Our first clue that something was happening at the Royal Park was the sight of a giant Smurf being inflated at the entrance gate. This served as our introduction to the Brussels Comic Strip Festival, La Fête de la Bande Desinée (BD), which was taking place over the weekend.
Pavilions erected throughout the park housed dozens of stands of comic book sellers, publishers, authors and toy stores. Some of Brussels’ comic-themed museums, including the MooF (Museum of Original Figurines) were also featured, along with exhibitions dedicated to the likes of Les Schtroumpfs (The Smurfs), and Spirou. A range of comics workshops, seminars and performances, as well as a live drawing contest, were also taking place during the 3-day festival.
We took part in one of the scheduled guided walks on offer and were treated to almost two hours of discovery as some of the city’s comic strip murals and landmarks were revealed to us. The walk included stops in front of the Belgian Comic Strip Centre, the Marc Sleen Museum and the MooF, but the real highlight was viewing some of the city’s fifty comic murals which have been featured on the sides of buildings since the 1990s as an alternative to advertising billboards. They are easy to miss if you are not looking for them – the walk highlighted a couple that we walk past almost everyday but never noticed until they were pointed out to us by our guide.
Our walk took in Brussels’ very first comic strip mural, Broussaille, with the title character and his girlfriend shown walking together by the Brasserie Plattesteen. Other Belgian comic strip characters to make an appearance on the mural tour included the mischievous Gaston Lagaffe, the English gentleman spy Victor Sackville, Monsieur Jean, and ‘XIII’, an amnesiac in search of his true identity. A Belgian comic strip tour would not be complete without catching a glimpse of one of Belgium’s most famous comic characters, TinTin – we caught him chasing Captain Haddock down a fire escape near the Grand Place.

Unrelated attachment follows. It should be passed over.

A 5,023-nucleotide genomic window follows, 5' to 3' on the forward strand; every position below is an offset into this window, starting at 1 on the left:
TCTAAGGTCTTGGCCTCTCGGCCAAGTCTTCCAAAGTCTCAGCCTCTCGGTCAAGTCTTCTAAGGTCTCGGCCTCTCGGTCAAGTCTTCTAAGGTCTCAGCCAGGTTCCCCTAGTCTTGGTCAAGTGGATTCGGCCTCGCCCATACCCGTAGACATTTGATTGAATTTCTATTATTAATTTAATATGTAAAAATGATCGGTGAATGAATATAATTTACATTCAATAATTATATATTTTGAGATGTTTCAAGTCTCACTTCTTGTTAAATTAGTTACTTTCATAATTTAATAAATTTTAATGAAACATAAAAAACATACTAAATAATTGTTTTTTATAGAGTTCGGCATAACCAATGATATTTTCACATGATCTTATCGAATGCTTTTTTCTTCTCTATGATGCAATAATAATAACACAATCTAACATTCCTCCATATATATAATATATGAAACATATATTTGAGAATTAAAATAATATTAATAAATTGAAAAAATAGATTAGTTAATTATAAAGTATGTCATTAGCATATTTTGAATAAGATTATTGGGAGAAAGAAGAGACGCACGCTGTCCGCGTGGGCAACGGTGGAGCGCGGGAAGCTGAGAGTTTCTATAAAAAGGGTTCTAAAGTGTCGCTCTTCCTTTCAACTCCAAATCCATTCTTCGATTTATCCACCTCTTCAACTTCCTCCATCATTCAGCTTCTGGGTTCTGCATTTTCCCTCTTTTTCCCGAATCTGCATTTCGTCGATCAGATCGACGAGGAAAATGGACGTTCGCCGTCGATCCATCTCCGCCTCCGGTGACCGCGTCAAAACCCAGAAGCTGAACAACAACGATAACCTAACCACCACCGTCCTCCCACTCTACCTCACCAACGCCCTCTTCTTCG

I knew comic books were an important part of Belgian culture but it wasn’t until I was walking through the festival tents at the Brussels Royal Park, seeing the huge lines of people waiting for autographs of some renowned Belgian illustrators or vying for a seat at one of the featured comics-themed seminars, that I realised how much of a passion it is for many Belgians.
The festival featured a balloon parade that started in front of the Royal Palace. Festival-goers were invited to view the inflating of the balloons which commenced several hours in advance, but I was surprised to find that the area was not barricaded off – we were able to walk right underneath the sea of huge balloons as they were prepared to be paraded through the streets of central Brussels. Superman, Tintin, Lucky Luke, Le Chat and even Darth Vader were among the giant airborne characters.
While waiting for the parade to start I saw Papa Smurf with his crew of Smurfs playing some tunes to entertain the crowd. Asterix and his gang followed soon afterwards. Not to be outdone, Darth Vader comes marching past with the Imperial Stormtroopers before halting in front of the Royal Palace for a photo op. It was pandemonium as children were getting knocked out of the way while adults tried to take selfies with the Dark Lord. I shoved a Smurf out of the way to get my photo. ‘Til next time, Brussels. May the force be with you!
Fête de la BD
Parc de Bruxelles, 1000 Brussels